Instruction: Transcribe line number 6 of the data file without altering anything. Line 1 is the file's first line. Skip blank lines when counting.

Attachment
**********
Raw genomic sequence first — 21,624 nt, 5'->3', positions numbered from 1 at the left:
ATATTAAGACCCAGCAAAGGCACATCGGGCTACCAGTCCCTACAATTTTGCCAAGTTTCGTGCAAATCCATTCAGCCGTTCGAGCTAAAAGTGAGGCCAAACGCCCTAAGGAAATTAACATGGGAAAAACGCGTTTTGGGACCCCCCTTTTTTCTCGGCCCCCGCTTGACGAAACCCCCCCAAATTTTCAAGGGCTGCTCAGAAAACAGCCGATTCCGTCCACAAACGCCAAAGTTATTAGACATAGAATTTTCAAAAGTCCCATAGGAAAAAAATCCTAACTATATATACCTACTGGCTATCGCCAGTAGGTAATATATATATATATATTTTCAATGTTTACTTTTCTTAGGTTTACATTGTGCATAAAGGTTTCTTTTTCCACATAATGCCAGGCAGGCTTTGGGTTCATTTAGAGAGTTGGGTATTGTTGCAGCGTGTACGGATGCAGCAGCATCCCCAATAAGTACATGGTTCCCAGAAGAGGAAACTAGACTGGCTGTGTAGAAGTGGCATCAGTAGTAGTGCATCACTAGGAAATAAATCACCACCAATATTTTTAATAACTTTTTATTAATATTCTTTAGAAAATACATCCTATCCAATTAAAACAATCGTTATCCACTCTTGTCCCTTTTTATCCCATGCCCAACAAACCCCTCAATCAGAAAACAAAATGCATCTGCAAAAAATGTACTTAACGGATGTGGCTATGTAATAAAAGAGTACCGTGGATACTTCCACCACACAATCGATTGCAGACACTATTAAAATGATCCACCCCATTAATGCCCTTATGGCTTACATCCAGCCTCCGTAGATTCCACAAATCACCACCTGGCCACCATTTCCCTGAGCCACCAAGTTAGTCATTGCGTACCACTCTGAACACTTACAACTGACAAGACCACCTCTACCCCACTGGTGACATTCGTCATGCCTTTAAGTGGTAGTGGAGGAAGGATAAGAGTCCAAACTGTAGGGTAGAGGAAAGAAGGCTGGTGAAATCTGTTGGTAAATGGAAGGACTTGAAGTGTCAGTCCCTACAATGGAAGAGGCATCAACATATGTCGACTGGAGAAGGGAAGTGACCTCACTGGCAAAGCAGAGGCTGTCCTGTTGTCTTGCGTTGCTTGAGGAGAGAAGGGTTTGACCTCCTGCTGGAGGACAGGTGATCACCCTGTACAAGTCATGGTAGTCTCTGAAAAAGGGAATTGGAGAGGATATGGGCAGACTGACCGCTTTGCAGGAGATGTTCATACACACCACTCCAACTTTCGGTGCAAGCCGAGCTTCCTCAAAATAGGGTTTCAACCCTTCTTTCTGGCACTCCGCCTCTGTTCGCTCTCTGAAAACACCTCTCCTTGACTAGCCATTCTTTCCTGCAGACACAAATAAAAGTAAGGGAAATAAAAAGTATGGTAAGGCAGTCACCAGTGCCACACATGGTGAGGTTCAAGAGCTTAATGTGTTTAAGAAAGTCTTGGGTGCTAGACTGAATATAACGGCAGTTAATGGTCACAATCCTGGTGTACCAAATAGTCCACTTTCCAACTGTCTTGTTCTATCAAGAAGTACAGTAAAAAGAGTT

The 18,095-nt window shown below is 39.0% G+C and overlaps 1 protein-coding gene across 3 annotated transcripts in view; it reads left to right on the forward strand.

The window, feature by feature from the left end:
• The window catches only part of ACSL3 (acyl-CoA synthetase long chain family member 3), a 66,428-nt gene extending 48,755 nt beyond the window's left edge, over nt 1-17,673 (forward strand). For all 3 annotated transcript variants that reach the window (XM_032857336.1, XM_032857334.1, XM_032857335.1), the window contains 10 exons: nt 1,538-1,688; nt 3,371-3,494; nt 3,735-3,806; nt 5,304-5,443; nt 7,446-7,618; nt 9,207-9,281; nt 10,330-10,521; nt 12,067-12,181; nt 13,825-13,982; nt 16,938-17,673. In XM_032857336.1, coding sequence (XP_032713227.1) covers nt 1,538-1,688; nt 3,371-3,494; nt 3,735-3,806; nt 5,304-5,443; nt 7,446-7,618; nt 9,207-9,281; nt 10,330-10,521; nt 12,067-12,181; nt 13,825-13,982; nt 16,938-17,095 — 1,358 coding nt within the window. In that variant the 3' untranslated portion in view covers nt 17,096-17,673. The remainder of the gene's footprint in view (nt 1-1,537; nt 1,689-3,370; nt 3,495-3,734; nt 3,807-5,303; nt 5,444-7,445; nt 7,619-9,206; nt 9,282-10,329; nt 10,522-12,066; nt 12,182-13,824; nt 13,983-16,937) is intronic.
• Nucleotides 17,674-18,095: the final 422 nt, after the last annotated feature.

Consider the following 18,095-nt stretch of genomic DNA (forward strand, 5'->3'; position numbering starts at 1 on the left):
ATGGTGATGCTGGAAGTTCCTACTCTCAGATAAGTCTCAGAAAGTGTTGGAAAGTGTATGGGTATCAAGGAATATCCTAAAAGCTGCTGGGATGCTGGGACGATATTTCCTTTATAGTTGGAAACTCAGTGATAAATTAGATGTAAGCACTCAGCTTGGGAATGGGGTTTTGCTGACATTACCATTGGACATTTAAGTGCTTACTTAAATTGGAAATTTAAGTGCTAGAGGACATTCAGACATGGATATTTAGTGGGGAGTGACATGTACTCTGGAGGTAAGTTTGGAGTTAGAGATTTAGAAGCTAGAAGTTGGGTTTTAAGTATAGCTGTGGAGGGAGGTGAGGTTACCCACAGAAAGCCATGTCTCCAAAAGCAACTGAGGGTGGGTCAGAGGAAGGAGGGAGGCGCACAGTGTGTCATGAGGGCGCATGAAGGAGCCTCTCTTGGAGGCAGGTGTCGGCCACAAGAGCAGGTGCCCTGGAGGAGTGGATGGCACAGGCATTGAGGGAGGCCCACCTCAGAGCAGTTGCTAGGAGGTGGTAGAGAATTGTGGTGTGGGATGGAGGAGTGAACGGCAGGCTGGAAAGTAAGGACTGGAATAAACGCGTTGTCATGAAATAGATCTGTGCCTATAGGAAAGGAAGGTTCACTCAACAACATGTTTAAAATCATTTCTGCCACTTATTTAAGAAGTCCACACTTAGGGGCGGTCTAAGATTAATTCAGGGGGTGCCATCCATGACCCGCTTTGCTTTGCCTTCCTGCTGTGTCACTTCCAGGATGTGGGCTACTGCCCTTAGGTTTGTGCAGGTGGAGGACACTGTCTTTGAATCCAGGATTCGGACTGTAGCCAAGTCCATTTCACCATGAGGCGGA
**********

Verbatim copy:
• Nucleotides 17,674-18,095: the final 422 nt, after the last annotated feature.